Abortion opponents in North Dakota have one-upped their peers in Arkansas. Less than two weeks after the latter state banned abortions after 12 weeks, North Dakota lawmakers approved a ban after six weeks, reports the Bismarck Tribune. They also voted to outlaw abortions when a genetic defect is discovered—Down syndrome, for example—or when parents don't like the sex of their fetus. Gov. Jack Dalrymple hasn't said whether he will sign the measures, but proponents have enough votes to override even if he vetoes them, reports AP. Which means it's a safe bet that the state will soon have the strictest abortion laws in the nation.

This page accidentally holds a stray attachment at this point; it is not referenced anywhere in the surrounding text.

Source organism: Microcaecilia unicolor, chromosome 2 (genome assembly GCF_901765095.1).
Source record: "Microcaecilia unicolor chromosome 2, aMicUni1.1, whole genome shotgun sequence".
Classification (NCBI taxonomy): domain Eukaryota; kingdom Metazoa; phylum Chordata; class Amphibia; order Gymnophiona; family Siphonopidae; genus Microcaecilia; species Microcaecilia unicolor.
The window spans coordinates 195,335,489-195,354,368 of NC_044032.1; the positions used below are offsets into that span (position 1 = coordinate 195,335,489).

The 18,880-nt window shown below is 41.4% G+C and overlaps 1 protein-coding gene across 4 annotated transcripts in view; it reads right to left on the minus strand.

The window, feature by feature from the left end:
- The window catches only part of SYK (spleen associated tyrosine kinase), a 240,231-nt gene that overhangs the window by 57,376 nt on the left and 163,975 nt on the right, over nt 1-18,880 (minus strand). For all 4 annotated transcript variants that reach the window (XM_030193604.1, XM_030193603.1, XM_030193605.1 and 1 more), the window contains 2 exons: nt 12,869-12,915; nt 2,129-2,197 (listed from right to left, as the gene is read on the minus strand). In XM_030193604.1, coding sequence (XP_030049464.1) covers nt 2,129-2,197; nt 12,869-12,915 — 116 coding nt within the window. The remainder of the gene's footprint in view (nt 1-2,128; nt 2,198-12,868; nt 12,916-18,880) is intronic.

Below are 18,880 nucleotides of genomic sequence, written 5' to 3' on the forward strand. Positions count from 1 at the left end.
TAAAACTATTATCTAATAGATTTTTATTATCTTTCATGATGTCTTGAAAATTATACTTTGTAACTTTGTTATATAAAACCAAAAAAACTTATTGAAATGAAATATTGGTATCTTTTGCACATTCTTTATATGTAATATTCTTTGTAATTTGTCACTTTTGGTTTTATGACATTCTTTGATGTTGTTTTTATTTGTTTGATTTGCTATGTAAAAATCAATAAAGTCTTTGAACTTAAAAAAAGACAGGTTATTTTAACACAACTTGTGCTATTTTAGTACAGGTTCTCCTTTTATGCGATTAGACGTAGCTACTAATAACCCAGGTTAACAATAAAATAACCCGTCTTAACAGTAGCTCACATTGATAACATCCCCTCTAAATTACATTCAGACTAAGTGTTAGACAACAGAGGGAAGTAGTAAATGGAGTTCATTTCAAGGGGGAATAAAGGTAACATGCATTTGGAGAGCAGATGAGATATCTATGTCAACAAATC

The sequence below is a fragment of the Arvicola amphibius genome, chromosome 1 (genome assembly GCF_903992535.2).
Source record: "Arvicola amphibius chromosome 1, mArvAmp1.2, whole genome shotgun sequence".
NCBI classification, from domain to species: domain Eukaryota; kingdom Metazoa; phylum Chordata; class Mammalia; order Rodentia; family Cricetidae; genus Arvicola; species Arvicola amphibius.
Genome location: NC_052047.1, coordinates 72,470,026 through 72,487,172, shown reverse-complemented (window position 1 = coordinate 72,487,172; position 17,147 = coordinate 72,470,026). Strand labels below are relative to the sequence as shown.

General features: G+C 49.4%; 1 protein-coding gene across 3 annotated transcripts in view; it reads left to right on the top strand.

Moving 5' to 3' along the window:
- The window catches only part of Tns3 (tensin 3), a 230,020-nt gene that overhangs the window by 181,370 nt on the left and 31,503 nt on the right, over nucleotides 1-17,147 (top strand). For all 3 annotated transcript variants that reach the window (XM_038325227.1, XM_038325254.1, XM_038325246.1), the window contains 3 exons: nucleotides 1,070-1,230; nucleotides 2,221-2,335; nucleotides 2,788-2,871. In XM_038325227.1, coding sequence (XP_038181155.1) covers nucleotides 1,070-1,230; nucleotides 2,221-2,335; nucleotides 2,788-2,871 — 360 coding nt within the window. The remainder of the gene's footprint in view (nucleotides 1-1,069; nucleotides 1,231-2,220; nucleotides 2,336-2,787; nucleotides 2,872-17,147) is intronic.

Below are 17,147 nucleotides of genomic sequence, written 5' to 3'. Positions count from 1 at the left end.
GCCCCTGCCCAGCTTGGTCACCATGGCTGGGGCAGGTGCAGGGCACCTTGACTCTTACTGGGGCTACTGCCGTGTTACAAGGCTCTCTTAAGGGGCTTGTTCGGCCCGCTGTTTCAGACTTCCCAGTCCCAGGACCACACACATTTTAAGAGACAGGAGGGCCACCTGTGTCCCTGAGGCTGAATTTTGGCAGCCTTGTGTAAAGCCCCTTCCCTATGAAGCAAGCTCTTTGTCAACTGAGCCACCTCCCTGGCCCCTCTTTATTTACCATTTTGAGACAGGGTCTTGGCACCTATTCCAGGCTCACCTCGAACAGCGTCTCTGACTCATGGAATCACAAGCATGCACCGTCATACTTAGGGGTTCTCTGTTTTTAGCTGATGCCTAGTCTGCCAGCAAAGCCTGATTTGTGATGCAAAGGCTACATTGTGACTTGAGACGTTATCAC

Lawmakers picked six weeks because that's when a heartbeat can be detected by transvaginal ultrasound, the intrusive procedure that set off controversy in Virginia last year, reports the New York Times. Arkansas picked 12 weeks because a heartbeat can be detected with an abdominal ultrasound at that point. Assuming the North Dakota bills become law, expect legal challenges to follow. No other state, for example, has a law that outlaws abortions over a genetic defect. Of the 1,247 abortions performed in the state in 2011, 75% would be illegal under the new legislation, according to a research group that backs abortion rights. That could well mean that the state's only abortion clinic, in Fargo, would have to close its doors. (Read more North Dakota stories.)